Partners in Christian Mission

June 2021

June 2021

Welcome to Country at Assembly

first peoples:

Making History at the May Assembly

Paul Dare spoke a moving Welcome to Country at the recent Assembly.
"This is the beginning of something amazing."

For those unlucky enough not to be at the Assembly in May, there was a welcome to country done for the first time I can remember. To me this was an incredible release of emotion and relief - let me tell you why.

As a proud indigenous Lia Pootah man this was momentous. It was years of 'whiteness' being set aside, and the traditional custodians of the land being acknowledged.

The relief I felt with the welcome to country. Photo credit: Jo SinclairThere are some times in my life where I know I'm going to be emotional before it happens, and this was one of them. To me it was akin to the acknowledgement of Jesus, and the welcoming of the Holy Spirit into my life. I have thought about it and these are strong words, but the relief I felt with the welcome to country was similar to the peace I felt when I first felt God within me. It was as powerful as that!

I have thought about why this was so and it has a lot to do with oppression and the whitewashing of my history not only by society, but also by my family's history.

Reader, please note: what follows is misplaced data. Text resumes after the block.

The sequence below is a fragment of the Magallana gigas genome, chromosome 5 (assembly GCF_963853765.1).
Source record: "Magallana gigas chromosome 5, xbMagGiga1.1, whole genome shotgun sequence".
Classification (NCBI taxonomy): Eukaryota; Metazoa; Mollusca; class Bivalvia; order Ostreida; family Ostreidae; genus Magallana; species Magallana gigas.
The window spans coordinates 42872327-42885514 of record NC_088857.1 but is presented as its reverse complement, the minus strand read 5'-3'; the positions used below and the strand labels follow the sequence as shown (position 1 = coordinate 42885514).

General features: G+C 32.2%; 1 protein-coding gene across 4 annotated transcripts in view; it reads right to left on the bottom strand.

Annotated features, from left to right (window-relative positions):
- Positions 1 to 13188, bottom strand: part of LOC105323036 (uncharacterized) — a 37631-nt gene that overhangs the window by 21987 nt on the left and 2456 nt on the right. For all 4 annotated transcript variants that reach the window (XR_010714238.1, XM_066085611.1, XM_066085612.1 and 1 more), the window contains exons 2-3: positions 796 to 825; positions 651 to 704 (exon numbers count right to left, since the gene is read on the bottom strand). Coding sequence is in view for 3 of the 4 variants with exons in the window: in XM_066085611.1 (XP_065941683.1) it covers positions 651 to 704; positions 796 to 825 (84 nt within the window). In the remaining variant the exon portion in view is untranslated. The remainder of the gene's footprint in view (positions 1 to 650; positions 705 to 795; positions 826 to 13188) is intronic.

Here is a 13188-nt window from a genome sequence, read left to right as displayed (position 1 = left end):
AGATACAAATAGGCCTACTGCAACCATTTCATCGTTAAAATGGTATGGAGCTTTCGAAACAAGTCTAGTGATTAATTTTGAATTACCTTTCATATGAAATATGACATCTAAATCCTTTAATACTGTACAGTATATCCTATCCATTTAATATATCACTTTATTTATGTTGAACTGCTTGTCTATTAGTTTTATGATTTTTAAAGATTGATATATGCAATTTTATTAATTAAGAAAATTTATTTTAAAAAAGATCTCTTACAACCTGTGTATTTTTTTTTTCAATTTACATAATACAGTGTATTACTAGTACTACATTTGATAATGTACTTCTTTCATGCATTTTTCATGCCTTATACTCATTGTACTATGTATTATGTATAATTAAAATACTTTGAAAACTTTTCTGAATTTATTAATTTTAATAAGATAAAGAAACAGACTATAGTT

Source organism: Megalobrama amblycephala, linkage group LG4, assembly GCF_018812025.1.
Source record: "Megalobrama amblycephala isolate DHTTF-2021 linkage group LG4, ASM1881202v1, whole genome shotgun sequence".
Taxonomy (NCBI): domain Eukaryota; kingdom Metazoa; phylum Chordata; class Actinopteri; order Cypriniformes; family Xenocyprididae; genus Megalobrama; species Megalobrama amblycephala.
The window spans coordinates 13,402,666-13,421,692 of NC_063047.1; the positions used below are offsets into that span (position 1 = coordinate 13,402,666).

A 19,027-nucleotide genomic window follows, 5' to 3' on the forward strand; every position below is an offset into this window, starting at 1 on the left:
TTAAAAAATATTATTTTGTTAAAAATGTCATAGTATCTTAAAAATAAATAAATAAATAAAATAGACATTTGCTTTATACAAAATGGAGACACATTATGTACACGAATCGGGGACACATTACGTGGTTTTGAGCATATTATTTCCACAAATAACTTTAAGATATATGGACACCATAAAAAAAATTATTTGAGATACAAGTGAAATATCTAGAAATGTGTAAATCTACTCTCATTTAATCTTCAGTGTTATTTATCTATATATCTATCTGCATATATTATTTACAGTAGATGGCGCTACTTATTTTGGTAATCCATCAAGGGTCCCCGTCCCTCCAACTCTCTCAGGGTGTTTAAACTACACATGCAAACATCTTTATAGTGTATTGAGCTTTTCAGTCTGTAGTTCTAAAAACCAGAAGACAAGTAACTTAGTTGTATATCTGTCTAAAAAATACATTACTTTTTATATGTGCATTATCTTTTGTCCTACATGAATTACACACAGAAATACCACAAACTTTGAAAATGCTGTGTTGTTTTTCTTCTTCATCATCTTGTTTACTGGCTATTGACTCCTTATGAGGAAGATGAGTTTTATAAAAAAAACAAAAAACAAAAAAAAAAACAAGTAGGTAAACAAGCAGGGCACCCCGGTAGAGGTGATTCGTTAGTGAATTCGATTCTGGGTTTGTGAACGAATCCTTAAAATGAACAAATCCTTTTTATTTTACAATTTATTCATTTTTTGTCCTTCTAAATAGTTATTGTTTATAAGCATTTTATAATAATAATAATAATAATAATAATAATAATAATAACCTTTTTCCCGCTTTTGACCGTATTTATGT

When I was growing up we were told there were no Tasmanian aboriginals left. My dad was told never to mention it. But through time I began to understand more of my history, and more of my 'connection to land'. I have discovered a peace in my ancestral home that in whiteness is not normal, but for me it's confirmation of everything that I am as a person and I am in God.

Welcome to country is important because it is our way of welcoming all, regardless of your history, in peace and friendship. We welcome you to take from the land what it can sustainably give and no more. We want to encourage growth of bonds and ideas. We also want to encourage you to grow in spirit (Holy Spirit) and see the land the way we see it. I use 'we' here because it is all about community and not the individual.

When I was growing up, we were told there were no Tasmanian aboriginals left.

So where to from here? Baptist people can help with reconciliation can heal wounds, both known and unknown, by having a welcome to country at your church. It is a powerful statement to the community and to your heart.

Yours in Christ,

Paul Dare

Paul DarePaul is a "proud" indigenous Lia Pootah man who was born in Wynyard and grew up in Myalla. He has been an electronics technician, aerospace engineer, army officer and pastor. He retired in 2019, but currently serves as the pastor of the Levendale Fellowship (Citywide).


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